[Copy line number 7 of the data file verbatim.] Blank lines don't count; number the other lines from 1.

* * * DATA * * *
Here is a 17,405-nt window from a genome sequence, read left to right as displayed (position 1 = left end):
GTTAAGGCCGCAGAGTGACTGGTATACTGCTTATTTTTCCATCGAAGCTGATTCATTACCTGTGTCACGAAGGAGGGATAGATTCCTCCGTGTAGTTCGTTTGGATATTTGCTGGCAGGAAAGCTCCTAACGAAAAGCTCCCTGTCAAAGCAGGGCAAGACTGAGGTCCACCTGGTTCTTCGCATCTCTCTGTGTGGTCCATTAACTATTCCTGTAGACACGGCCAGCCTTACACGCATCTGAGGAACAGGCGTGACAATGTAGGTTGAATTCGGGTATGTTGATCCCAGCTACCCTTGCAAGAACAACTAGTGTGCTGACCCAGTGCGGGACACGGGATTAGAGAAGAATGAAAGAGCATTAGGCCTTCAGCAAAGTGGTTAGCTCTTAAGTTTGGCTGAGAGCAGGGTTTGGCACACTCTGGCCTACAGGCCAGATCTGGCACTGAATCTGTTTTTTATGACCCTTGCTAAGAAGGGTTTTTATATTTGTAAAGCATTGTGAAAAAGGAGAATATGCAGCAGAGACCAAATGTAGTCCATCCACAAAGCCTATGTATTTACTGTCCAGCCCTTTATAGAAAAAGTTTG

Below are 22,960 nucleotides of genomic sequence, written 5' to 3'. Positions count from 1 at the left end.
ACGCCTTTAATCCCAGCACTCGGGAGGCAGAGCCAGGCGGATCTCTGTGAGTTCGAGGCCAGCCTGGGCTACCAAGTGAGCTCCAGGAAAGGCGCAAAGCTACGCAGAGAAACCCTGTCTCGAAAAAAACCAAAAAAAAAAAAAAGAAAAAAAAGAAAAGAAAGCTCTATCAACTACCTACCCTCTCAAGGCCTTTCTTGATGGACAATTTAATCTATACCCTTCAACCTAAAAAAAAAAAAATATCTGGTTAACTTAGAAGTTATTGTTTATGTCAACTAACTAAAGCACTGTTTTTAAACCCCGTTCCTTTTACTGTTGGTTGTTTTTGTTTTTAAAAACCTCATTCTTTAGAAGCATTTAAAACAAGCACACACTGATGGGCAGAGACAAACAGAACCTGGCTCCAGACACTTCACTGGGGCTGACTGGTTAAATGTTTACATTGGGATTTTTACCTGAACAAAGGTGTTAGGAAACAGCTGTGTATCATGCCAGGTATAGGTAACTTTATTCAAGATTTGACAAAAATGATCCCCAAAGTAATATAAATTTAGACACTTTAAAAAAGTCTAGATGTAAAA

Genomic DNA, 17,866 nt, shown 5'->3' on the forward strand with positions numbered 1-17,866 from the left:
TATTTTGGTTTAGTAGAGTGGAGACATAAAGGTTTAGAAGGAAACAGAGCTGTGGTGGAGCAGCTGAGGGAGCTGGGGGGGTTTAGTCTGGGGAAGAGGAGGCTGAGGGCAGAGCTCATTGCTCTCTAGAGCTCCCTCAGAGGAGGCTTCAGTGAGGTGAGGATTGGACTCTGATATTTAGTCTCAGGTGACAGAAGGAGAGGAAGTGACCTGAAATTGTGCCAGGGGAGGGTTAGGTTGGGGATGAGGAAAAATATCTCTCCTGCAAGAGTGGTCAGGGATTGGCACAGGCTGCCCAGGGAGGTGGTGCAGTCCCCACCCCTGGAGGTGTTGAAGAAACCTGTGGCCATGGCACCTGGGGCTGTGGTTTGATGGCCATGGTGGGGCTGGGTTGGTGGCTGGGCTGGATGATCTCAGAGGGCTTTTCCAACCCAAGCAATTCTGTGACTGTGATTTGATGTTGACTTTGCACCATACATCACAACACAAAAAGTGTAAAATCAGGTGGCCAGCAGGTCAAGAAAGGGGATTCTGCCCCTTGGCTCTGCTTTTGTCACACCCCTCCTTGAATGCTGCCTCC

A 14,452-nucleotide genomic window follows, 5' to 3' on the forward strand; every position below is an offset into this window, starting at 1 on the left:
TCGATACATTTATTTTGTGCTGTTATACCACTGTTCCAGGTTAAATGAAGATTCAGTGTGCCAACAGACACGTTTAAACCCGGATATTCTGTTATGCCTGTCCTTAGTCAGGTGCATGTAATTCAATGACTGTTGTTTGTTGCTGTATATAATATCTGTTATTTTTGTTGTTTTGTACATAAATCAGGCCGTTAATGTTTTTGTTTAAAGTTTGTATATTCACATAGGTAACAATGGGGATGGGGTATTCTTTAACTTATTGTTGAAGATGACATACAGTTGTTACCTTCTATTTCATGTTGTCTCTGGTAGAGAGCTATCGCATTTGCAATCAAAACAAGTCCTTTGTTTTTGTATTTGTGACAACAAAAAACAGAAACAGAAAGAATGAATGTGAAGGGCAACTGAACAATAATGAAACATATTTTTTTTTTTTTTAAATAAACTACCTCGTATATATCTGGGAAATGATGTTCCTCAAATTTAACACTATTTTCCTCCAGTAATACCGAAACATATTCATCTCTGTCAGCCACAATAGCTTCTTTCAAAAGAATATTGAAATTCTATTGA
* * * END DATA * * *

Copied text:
A 14,452-nucleotide genomic window follows, 5' to 3' on the forward strand; every position below is an offset into this window, starting at 1 on the left: